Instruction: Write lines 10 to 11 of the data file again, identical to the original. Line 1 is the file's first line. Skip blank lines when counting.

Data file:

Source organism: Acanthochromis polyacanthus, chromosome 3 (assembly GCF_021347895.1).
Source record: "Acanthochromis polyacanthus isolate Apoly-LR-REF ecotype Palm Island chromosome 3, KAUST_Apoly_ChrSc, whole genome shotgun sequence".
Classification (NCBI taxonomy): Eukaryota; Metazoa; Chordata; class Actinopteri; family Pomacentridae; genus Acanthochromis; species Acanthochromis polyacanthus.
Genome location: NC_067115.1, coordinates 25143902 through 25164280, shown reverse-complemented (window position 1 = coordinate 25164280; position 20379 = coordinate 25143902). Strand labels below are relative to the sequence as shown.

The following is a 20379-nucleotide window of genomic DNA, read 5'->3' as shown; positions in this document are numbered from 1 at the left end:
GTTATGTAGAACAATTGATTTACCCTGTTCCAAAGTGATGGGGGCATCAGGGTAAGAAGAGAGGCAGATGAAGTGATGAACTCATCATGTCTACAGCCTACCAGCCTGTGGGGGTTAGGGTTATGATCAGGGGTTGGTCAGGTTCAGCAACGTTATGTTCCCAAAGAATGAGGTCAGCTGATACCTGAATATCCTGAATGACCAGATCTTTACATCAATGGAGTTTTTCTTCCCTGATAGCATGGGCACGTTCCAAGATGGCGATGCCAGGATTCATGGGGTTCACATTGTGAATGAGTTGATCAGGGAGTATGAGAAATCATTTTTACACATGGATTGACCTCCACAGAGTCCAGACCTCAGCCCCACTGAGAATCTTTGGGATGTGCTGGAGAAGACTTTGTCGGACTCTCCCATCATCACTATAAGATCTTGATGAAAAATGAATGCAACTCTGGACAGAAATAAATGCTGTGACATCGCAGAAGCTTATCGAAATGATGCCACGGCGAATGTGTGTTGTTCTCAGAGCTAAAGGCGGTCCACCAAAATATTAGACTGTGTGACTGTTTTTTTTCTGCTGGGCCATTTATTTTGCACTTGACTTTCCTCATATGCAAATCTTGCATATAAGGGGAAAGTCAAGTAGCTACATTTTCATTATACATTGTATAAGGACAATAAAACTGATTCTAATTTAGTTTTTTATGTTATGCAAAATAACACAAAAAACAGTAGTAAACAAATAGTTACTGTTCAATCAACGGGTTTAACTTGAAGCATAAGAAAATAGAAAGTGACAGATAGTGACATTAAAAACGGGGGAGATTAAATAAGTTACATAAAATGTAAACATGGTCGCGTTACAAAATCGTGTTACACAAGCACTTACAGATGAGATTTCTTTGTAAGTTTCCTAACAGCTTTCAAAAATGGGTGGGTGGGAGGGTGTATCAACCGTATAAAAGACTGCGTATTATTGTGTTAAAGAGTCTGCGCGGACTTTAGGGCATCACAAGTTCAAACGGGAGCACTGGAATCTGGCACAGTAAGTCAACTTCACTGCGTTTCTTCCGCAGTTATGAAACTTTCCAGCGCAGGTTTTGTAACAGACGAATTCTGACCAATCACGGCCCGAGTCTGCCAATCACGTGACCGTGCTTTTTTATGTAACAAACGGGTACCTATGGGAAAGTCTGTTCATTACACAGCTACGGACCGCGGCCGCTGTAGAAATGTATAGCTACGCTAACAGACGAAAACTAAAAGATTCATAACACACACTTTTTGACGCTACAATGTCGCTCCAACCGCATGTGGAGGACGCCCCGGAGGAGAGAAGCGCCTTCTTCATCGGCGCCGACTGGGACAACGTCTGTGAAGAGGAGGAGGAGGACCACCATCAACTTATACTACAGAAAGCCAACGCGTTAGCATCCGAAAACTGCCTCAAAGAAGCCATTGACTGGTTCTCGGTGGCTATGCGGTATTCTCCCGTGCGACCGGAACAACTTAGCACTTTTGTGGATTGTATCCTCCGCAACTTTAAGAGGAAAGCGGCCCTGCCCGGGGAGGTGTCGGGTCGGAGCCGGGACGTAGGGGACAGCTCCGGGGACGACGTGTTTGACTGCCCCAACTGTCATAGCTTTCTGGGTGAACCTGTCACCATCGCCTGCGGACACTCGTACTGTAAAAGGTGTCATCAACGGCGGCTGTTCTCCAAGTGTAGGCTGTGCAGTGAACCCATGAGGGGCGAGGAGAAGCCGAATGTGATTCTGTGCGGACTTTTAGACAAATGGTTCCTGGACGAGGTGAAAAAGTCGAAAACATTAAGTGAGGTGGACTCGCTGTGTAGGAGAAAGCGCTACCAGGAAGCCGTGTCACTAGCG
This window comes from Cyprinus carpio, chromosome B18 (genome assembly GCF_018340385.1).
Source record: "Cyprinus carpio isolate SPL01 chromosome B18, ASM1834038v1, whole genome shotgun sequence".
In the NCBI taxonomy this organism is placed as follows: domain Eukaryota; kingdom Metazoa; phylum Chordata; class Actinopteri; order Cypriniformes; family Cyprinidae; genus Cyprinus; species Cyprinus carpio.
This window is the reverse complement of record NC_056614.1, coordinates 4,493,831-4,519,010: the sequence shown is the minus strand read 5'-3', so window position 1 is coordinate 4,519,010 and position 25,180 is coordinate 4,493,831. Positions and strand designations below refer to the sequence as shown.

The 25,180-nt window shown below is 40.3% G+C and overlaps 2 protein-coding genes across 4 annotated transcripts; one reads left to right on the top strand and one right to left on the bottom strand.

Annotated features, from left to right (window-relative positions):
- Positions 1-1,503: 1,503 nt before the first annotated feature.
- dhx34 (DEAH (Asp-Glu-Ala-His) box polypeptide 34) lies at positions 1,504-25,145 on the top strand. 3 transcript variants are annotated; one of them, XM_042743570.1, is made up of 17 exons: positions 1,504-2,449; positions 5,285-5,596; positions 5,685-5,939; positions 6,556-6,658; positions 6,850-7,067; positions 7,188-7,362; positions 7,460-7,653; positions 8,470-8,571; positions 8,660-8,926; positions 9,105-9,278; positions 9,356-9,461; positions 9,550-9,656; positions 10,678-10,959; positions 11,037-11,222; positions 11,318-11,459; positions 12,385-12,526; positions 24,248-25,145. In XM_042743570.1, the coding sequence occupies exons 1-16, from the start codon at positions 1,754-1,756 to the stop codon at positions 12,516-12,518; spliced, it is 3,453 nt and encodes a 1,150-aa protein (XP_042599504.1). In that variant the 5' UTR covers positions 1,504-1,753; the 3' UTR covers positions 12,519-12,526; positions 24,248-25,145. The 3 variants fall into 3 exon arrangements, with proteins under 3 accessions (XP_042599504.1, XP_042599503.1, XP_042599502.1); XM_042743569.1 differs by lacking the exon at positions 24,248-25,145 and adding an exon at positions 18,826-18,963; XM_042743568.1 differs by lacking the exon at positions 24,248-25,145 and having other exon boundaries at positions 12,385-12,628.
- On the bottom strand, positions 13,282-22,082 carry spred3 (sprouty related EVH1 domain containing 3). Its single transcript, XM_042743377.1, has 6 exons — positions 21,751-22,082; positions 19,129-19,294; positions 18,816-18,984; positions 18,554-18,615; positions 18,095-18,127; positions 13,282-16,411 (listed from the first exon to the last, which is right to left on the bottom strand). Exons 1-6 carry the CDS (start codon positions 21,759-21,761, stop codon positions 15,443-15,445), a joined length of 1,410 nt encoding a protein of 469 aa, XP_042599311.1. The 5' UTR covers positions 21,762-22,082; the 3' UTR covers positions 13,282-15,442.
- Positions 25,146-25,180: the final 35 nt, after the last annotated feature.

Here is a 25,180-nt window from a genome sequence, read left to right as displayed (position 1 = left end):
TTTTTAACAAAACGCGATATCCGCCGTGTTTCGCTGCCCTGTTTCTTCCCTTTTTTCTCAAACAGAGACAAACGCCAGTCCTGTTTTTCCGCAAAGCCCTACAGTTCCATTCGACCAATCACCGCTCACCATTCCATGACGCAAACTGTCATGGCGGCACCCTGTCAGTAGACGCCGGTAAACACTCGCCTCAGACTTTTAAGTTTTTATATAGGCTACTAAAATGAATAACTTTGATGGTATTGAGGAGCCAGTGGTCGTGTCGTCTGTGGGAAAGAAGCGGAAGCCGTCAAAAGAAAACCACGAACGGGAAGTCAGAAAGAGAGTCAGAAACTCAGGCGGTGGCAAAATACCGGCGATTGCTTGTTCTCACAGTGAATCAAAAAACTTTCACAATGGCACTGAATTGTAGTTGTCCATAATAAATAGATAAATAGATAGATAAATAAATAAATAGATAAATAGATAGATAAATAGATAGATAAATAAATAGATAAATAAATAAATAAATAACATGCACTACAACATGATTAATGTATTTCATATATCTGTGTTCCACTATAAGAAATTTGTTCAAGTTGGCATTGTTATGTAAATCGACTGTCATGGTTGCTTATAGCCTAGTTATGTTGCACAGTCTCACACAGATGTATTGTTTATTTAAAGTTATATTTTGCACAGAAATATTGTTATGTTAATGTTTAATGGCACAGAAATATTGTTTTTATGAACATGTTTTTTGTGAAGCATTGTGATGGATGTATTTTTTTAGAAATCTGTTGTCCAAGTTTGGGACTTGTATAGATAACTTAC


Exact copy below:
This window is the reverse complement of record NC_056614.1, coordinates 4,493,831-4,519,010: the sequence shown is the minus strand read 5'-3', so window position 1 is coordinate 4,519,010 and position 25,180 is coordinate 4,493,831. Positions and strand designations below refer to the sequence as shown.

The 25,180-nt window shown below is 40.3% G+C and overlaps 2 protein-coding genes across 4 annotated transcripts; one reads left to right on the top strand and one right to left on the bottom strand.